The Department of Orthopaedic Surgery has dedicated significant resources to the pursuit of clinical, translational, and basic science research.
Our state-of-the-art Thompson Lab, housed on the fourth floor of Missouri Orthopaedic Institute (MOI), includes ~12,000 square feet solely dedicated to research for a team of more than 50 researchers representing 13 different specialties.
The lab houses Basic Science and Translational Research, Skeletal Morphology Research, Bioengineering Research, and Clinical Research teams and facilities. MOI houses over 40 clinical faculty specializing in sports medicine (primary care and surgical), joint replacement, pediatrics, hip and knee, foot and ankle, shoulder, hand, spine, trauma, limb preservation, regenerative medicine (Mizzou BioJoint® Center), physical medicine and rehabilitation, and diagnostic imaging.
More than 200 other health care professionals and staff provide care and services including nursing, imaging, prosthetics, pharmacy, physical therapy, occupational therapy, nutrition, and mental health. Our internationally recognized faculty and staff — combined with our state-of-the-art Thompson Lab and variety and volume of patients — create an optimal environment for bedside-to-bench-to-bedside research. See below for a full list of active projects and presentations.
Featured Clinical Researcher of the Quarter: Dr. Gregory J. Della Rocca
Dr. Gregory J. Della Rocca is a board-certified orthopaedic surgeon with the Department of Orthopaedic Surgery at the Missouri Orthopaedic Institute, University of Missouri. His area of expertise includes fracture surgeries for the arms, legs and pelvis, and elbow reconstructions.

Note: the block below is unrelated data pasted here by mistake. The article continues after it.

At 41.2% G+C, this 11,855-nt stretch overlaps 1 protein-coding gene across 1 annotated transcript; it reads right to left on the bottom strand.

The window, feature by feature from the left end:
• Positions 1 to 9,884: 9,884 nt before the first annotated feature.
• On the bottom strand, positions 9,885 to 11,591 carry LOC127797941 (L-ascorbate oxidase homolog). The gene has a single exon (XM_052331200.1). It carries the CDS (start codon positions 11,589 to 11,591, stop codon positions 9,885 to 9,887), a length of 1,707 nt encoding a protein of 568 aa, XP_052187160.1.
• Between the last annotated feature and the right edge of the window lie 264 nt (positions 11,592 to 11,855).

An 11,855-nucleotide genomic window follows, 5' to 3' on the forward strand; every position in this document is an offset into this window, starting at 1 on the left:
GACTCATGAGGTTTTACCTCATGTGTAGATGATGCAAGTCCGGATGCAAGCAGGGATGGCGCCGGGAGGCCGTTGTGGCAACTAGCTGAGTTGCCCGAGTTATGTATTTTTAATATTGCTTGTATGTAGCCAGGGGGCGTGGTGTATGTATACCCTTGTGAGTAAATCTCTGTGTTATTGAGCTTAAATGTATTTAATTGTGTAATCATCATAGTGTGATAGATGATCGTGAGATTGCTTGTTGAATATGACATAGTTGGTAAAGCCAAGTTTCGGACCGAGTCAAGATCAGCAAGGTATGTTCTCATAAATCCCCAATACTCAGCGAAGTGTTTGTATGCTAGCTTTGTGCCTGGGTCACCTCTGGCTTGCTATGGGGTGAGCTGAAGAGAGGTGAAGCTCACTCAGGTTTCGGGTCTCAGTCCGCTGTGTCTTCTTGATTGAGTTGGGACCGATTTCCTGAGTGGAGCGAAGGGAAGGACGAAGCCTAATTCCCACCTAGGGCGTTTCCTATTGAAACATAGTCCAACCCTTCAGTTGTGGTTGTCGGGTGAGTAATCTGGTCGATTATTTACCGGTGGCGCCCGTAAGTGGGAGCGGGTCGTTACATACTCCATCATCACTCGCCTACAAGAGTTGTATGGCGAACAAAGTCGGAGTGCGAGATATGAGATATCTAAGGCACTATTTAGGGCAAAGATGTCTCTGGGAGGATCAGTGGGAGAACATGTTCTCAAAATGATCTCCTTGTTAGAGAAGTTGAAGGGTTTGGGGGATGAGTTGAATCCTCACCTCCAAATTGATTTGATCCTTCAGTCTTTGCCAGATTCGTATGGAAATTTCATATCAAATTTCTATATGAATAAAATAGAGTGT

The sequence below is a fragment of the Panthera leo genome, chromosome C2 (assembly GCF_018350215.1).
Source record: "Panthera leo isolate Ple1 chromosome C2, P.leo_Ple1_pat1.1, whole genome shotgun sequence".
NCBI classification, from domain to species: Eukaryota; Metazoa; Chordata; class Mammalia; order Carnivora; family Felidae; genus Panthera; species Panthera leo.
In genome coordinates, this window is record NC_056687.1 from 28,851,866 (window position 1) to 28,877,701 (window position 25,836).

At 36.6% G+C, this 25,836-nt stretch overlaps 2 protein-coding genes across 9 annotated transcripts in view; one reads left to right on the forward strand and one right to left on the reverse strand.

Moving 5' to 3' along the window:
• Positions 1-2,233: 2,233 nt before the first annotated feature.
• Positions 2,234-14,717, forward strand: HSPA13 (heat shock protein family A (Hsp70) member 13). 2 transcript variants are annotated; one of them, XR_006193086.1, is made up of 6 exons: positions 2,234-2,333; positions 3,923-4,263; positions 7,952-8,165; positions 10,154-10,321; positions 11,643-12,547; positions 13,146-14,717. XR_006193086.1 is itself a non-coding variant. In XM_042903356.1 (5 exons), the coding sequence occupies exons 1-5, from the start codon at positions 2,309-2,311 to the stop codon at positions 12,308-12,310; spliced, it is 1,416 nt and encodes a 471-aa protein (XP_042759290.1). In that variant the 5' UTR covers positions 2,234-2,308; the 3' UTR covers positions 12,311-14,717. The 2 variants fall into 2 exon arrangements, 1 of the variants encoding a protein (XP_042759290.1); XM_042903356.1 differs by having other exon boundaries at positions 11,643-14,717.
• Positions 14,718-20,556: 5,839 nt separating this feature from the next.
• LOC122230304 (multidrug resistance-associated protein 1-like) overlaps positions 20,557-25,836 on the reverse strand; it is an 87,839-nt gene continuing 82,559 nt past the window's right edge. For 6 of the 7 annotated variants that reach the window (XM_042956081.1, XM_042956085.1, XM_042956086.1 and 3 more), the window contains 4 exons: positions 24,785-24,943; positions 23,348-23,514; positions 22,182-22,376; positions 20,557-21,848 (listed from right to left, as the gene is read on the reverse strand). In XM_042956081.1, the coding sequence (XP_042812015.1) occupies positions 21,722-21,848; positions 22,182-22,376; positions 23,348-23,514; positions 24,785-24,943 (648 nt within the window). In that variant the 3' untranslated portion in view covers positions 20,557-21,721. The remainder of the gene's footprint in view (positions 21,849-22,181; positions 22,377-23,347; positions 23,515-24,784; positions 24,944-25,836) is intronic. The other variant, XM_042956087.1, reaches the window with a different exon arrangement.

Dr. Della Rocca’s research focuses on care of the injured patient and care of elbow disease. This research coincides nicely with his clinical practice and teaching interests. For the injured patient, his team is interested in injury prevention and treatment, including injuries to the arms, legs and pelvis as they relate to the musculoskeletal system. This treatment can include joint preservation. In addition, population-based clinical trials provide Dr. Della Rocca and his research team with answers to basic clinical questions regarding treatment of the patient with musculoskeletal injuries. Also, the elbow is a complex joint, about which much knowledge is still needed regarding elbow disorders (traumatic and non-traumatic) and their treatment, including reconstruction, arthroplasty and arthroscopy. Dr. Della Rocca’s research interests include elbow trauma and its sequelae, elbow reconstruction, fracture care, geriatric fractures, orthopaedic trauma, joint preservation and regeneration and population studies in trauma.
Dr. Della Rocca currently leads the following clinical research studies:
- Long intramedullary nailing of intertrochanteric fractures: is distal interlocking necessary?
- Overlap of external fixator pin sites with definitive fixation implants in peri-knee and peri-ankle fractures, and association with infection.
- Periarticular elbow fracture dislocations outcomes assessment
- Preoperative cefazolin in penicillin-allergic patients: is it really unsafe?
- Quadrimalleolar variants of trimalleolar ankle fracture
- Multicenter Prospective Registry for Periprosthetic Fractures after Hip or Knee Arthroplasty (PPFx Registry)
- Fragility Fractures of the Pelvis: Observational Outcome Study Registry (AOFFP)
- Traumatic Arthrotomy, Saline Load Test (SLT) versus Computed Tomography (CT): What is best practice?
- Geriatric hip fracture outcomes assessment: comparing plates and nails